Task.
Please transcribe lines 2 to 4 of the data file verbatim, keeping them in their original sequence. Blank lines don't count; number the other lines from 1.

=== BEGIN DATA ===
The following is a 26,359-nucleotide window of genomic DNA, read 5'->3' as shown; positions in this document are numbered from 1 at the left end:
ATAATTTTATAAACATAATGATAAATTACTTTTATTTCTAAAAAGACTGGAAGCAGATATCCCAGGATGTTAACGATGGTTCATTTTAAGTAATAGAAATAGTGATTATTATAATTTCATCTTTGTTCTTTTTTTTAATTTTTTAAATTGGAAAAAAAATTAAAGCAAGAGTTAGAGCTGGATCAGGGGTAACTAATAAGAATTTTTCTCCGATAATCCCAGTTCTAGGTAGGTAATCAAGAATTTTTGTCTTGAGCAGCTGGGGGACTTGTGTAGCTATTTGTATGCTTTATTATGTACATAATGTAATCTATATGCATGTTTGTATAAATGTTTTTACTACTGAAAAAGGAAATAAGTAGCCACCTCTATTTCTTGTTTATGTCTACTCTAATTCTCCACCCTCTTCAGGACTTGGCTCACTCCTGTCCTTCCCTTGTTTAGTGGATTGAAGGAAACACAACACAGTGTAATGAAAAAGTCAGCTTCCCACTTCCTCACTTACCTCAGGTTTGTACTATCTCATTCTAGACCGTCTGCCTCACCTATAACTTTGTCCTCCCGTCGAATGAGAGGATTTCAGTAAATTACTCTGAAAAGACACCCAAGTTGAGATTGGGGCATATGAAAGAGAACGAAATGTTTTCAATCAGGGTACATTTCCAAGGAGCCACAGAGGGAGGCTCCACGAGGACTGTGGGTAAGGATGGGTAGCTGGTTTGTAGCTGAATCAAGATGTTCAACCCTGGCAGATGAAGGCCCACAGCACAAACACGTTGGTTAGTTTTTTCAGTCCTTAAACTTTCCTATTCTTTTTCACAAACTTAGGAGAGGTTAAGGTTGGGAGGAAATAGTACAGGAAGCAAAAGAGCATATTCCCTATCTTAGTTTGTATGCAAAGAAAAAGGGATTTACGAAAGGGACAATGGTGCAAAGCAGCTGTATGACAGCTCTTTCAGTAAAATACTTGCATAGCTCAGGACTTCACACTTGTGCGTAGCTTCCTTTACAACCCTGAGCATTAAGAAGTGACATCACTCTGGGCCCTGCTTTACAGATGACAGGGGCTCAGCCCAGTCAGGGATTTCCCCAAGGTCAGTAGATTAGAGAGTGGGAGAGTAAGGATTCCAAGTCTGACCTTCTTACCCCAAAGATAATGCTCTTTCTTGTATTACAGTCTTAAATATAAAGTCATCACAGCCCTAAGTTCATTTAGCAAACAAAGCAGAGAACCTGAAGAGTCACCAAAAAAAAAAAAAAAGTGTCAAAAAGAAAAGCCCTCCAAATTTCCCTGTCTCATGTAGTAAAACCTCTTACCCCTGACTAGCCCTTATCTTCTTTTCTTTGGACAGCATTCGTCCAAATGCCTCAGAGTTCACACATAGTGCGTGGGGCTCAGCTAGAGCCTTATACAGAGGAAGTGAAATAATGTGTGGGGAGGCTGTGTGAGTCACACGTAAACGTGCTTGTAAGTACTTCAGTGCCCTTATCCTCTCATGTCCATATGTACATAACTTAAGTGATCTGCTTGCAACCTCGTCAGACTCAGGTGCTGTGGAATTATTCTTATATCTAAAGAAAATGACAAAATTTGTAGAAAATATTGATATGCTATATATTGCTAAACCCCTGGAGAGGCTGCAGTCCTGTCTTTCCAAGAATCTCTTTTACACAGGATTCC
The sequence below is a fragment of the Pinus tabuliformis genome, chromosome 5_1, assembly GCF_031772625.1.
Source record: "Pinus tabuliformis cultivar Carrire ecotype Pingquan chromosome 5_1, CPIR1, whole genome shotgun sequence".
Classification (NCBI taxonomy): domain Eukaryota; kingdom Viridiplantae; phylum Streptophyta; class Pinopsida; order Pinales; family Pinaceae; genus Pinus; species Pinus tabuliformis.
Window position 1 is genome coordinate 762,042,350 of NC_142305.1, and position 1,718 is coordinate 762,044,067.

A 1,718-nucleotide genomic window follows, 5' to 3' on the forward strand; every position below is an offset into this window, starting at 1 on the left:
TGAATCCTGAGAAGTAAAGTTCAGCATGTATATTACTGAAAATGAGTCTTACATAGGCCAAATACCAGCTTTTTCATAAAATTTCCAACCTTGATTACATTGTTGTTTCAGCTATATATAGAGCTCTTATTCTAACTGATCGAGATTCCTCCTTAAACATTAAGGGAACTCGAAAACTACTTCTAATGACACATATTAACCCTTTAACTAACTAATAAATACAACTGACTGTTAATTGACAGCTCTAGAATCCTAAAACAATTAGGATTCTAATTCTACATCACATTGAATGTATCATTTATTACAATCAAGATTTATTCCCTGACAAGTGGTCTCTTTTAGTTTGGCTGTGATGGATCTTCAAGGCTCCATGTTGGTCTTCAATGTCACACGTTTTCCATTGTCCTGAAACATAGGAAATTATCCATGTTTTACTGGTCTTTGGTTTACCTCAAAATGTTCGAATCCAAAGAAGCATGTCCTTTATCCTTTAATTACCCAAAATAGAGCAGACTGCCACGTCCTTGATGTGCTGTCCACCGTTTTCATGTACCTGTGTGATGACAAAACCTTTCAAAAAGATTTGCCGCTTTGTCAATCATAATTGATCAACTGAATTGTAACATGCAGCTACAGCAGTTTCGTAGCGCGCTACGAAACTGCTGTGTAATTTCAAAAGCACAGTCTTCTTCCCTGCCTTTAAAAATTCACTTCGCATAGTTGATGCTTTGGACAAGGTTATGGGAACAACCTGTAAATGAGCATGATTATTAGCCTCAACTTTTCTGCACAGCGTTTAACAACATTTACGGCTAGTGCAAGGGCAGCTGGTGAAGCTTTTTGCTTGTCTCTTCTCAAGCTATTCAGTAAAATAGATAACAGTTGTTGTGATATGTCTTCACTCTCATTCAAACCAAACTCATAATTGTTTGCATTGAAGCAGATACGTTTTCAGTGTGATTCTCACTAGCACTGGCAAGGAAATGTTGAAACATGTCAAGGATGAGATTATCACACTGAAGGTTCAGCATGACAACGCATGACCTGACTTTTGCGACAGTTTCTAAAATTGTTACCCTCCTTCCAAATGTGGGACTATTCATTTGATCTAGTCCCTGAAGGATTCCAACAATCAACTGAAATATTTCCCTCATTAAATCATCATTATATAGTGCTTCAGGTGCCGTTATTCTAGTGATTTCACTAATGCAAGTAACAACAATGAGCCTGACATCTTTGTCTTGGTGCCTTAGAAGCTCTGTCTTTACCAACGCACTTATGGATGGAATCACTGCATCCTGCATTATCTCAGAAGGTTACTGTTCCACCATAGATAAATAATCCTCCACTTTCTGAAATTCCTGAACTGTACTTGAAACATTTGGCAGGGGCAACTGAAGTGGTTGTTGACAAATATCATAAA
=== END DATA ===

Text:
ATAATTTTATAAACATAATGATAAATTACTTTTATTTCTAAAAAGACTGGAAGCAGATATCCCAGGATGTTAACGATGGTTCATTTTAAGTAATAGAAATAGTGATTATTATAATTTCATCTTTGTTCTTTTTTTTAATTTTTTAAATTGGAAAAAAAATTAAAGCAAGAGTTAGAGCTGGATCAGGGGTAACTAATAAGAATTTTTCTCCGATAATCCCAGTTCTAGGTAGGTAATCAAGAATTTTTGTCTTGAGCAGCTGGGGGACTTGTGTAGCTATTTGTATGCTTTATTATGTACATAATGTAATCTATATGCATGTTTGTATAAATGTTTTTACTACTGAAAAAGGAAATAAGTAGCCACCTCTATTTCTTGTTTATGTCTACTCTAATTCTCCACCCTCTTCAGGACTTGGCTCACTCCTGTCCTTCCCTTGTTTAGTGGATTGAAGGAAACACAACACAGTGTAATGAAAAAGTCAGCTTCCCACTTCCTCACTTACCTCAGGTTTGTACTATCTCATTCTAGACCGTCTGCCTCACCTATAACTTTGTCCTCCCGTCGAATGAGAGGATTTCAGTAAATTACTCTGAAAAGACACCCAAGTTGAGATTGGGGCATATGAAAGAGAACGAAATGTTTTCAATCAGGGTACATTTCCAAGGAGCCACAGAGGGAGGCTCCACGAGGACTGTGGGTAAGGATGGGTAGCTGGTTTGTAGCTGAATCAAGATGTTCAACCCTGGCAGATGAAGGCCCACAGCACAAACACGTTGGTTAGTTTTTTCAGTCCTTAAACTTTCCTATTCTTTTTCACAAACTTAGGAGAGGTTAAGGTTGGGAGGAAATAGTACAGGAAGCAAAAGAGCATATTCCCTATCTTAGTTTGTATGCAAAGAAAAAGGGATTTACGAAAGGGACAATGGTGCAAAGCAGCTGTATGACAGCTCTTTCAGTAAAATACTTGCATAGCTCAGGACTTCACACTTGTGCGTAGCTTCCTTTACAACCCTGAGCATTAAGAAGTGACATCACTCTGGGCCCTGCTTTACAGATGACAGGGGCTCAGCCCAGTCAGGGATTTCCCCAAGGTCAGTAGATTAGAGAGTGGGAGAGTAAGGATTCCAAGTCTGACCTTCTTACCCCAAAGATAATGCTCTTTCTTGTATTACAGTCTTAAATATAAAGTCATCACAGCCCTAAGTTCATTTAGCAAACAAAGCAGAGAACCTGAAGAGTCACCAAAAAAAAAAAAAAAGTGTCAAAAAGAAAAGCCCTCCAAATTTCCCTGTCTCATGTAGTAAAACCTCTTACCCCTGACTAGCCCTTATCTTCTTTTCTTTGGACAGCATTCGTCCAAATGCCTCAGAGTTCACACATAGTGCGTGGGGCTCAGCTAGAGCCTTATACAGAGGAAGTGAAATAATGTGTGGGGAGGCTGTGTGAGTCACACGTAAACGTGCTTGTAAGTACTTCAGTGCCCTTATCCTCTCATGTCCATATGTACATAACTTAAGTGATCTGCTTGCAACCTCGTCAGACTCAGGTGCTGTGGAATTATTCTTATATCTAAAGAAAATGACAAAATTTGTAGAAAATATTGATATGCTATATATTGCTAAACCCCTGGAGAGGCTGCAGTCCTGTCTTTCCAAGAATCTCTTTTACACAGGATTCC
The sequence below is a fragment of the Pinus tabuliformis genome, chromosome 5_1, assembly GCF_031772625.1.
Source record: "Pinus tabuliformis cultivar Carrire ecotype Pingquan chromosome 5_1, CPIR1, whole genome shotgun sequence".